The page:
French President Jacques Chirac says there is no need for a second United Nations Security Council resolution on Iraq, and weapons inspections should be given time to work. But if a second resolution comes to a vote in the Security Council, some French lawmakers are urging their government to veto it.
The possibility of a French veto was raised by lawmakers during debates in both the French National Assembly and Senate. But Foreign Minister Dominique de Villepin told the Senate the veto question need never be raised if the Security Council agrees to use peaceful means to disarm Iraq.
Prime Minister Jean-Pierre Raffarin told the National Assembly there is no need for force when there is a credible and effective alternative in ongoing weapons inspections. He said that a war against Iraq would be illegitimate and would divide the international community.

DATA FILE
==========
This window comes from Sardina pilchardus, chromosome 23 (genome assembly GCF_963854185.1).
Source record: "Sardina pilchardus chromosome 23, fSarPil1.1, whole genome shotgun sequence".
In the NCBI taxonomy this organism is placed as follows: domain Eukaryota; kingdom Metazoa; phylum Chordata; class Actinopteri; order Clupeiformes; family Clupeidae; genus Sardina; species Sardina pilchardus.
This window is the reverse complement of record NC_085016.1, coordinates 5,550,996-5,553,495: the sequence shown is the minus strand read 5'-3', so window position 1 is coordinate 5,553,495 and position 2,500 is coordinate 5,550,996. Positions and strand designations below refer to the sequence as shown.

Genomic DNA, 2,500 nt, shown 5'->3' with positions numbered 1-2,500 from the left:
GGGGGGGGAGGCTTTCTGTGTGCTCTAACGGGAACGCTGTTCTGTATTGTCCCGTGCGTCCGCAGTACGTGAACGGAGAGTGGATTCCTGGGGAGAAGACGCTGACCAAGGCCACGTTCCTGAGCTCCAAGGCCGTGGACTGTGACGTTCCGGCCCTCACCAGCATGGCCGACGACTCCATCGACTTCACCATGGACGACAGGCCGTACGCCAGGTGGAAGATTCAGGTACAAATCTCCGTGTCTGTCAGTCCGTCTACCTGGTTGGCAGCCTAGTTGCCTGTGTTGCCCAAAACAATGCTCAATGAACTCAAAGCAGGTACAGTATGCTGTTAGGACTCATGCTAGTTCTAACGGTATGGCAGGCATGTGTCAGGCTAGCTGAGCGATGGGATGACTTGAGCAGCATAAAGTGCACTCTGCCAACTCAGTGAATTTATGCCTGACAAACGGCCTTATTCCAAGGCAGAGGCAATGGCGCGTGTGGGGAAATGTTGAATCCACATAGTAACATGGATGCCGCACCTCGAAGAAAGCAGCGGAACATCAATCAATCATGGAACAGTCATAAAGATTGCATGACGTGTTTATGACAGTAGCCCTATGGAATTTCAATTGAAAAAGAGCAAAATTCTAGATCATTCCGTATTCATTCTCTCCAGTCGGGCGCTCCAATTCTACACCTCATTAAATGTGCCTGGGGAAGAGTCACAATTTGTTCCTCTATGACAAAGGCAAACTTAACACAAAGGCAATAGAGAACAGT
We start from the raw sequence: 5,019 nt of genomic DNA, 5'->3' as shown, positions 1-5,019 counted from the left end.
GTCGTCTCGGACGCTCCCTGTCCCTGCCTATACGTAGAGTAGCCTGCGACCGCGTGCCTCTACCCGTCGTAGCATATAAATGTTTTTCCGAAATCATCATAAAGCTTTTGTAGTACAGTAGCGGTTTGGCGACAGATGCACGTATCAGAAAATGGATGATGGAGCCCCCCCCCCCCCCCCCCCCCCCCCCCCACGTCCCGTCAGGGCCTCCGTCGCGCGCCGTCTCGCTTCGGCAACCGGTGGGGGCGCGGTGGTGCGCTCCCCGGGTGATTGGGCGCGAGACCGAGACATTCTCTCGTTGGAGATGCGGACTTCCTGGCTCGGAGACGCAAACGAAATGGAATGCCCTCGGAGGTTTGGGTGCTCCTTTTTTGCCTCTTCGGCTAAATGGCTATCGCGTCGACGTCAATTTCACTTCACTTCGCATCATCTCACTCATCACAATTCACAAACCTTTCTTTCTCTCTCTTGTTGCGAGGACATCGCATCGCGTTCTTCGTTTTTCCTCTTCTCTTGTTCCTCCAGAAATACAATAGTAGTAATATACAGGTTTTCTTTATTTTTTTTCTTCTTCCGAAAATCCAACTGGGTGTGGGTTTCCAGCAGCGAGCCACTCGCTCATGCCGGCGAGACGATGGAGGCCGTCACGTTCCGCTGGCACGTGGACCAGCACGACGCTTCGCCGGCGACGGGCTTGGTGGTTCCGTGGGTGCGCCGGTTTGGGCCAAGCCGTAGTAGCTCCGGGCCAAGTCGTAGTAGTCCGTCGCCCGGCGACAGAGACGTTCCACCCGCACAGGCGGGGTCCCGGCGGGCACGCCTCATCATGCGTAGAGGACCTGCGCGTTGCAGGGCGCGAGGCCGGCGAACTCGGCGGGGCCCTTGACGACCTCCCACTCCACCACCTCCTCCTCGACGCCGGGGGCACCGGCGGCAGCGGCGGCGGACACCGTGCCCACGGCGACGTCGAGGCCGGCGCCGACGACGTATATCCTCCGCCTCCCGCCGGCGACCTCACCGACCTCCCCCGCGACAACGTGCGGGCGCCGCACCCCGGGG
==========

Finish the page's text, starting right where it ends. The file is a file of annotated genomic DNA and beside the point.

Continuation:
Mr. Raffarin also said the disagreement with the United States over the use of force should not hurt their strong relations. The United States has told France that a veto would be considered a very unfriendly act.
During the debates, the United States was criticized by some lawmakers as bellicose, extremist, and imperialist. The speakers also criticized Iraq, and insisted that it must be disarmed and must cooperate with the United Nations.
But there was no vote on the French government's policy. President Jacques Chirac enjoys an 80 percent approval rating, and his political opposition differs with him on Iraq largely in advocating a tougher line against the United States.